Take the 2-minute tour ×
Stack Overflow is a question and answer site for professional and enthusiast programmers. It's 100% free, no registration required.

I am rewriting some old JavaScript with jQuery and would like to know how to write it more cleanly.

The script I'm starting with is:

for (var i = 0; i < form1.elements.length; i++) {
    var element = form1.elements[i];
    alert(element.id)

    if (Left(element.id, 15) === 'selHeaderFilter' || 
        element.id === 'ddlHierarchy1') {
        garrHeaderState[element.id] = element.selectedIndex
    }
}

I'm not really sure why it's been written as it was, but I think it is simply trying to add 2 elements to an array (that's declared globally).

My first stab at this has given me:

var hierarchy = $('[id$=ddlHierarchy1]');
var headerFilter = $('[id*="selHeaderFilter"]');

if (hierarchy)
    garrHeaderState[hierarchy.attr('id')] = hierarchy.val();

if (headerFilter)
    garrHeaderState[headerFilter.attr('id')] = headerFilter.val();

But I don't really like the process of declaring hierarchy just so that if it exists I can add its selected index to the array. Is there a better way of writing this code?

share|improve this question
    
Even if there are no obejcts return, jQuery will return an empty collection which will cause your statement to evaluate to true. Checkout this for confirmation: jsfiddle.net/2JCpf –  James Wiseman May 31 '11 at 12:01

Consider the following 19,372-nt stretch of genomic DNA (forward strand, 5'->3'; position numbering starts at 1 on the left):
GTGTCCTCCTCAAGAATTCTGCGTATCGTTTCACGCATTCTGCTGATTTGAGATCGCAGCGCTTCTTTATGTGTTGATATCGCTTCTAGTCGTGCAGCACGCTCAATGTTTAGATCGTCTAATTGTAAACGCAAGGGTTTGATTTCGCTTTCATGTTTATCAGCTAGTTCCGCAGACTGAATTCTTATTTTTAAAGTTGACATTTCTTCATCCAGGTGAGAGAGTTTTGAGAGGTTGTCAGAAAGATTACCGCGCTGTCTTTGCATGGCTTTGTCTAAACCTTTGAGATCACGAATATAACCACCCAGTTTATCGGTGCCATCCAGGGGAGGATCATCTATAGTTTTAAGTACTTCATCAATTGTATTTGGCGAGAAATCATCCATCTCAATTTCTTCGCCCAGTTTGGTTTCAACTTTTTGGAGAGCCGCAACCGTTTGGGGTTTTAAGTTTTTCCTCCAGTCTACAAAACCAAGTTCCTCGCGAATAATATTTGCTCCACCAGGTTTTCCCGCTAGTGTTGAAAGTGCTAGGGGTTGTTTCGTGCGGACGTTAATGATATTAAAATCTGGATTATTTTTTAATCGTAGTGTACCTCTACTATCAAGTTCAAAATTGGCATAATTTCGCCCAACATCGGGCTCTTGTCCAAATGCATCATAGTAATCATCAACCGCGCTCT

Are you saying my guard clause is effectively not-effective? –  Simon Martin May 31 '11 at 13:04
    
I had to rewrite another function: for (i = 0; i < document.form1.elements.length; i++) { if (document.form1.elements[i].type === "select-one") { if (document.form1.elements[i].id.slice(0, 15) === 'selHeaderFilter') { document.form1.elements[i].selectedIndex = 0 } } } –  Simon Martin May 31 '11 at 13:05
    
to: var headerFilter = $('[id*="selHeaderFilter"]'); if (headerFilter) headerFilter.val(0); –  Simon Martin May 31 '11 at 13:05
    
In effect I am saying that it is effectivey not effective ;-) –  James Wiseman May 31 '11 at 13:05

2 Answers 2

up vote 4 down vote accepted

You could use the each function of jQuery.

$('[id$=ddlHierarchy1], [id*="selHeaderFilter"]').each(function(){
    var item = $(this);
    garrHeaderState[item.attr('id')] = item.val();
});
share|improve this answer
    
+1 for the caching of item –  James Wiseman May 31 '11 at 12:01
    
Pretty similar to my answer, if performance is an issue at all, then caching $(this) in a variable runs faster as done here –  Billy Moon May 31 '11 at 12:02
    
Yes, this is funny how we both write alsmost the same piece of code at the same time. Obviously, you are right with catching both apttern, so I'll edit my answer to fit advantages of both. –  deadalnix May 31 '11 at 12:04
    
Or you could have just done garrHeaderState[this.id] = $(this).val();, and there would be no need for caching, making it even faster (in theory at least). –  DarthJDG May 31 '11 at 12:09
    
Yes, funny we have identical code. It must be right then :) –  Billy Moon May 31 '11 at 12:21

Untested:

$('[id$=ddlHierarchy1], [id*="selHeaderFilter"]').each(function(){
    garrHeaderState[this.id] = $(this).val();
})

Edit: updated according to edits from other post to avoid caching and duplicate running of jQuery function

share|improve this answer

Your Answer

 
discard

By posting your answer, you agree to the privacy policy and terms of service.

Not the answer you're looking for? Browse other questions tagged or ask your own question.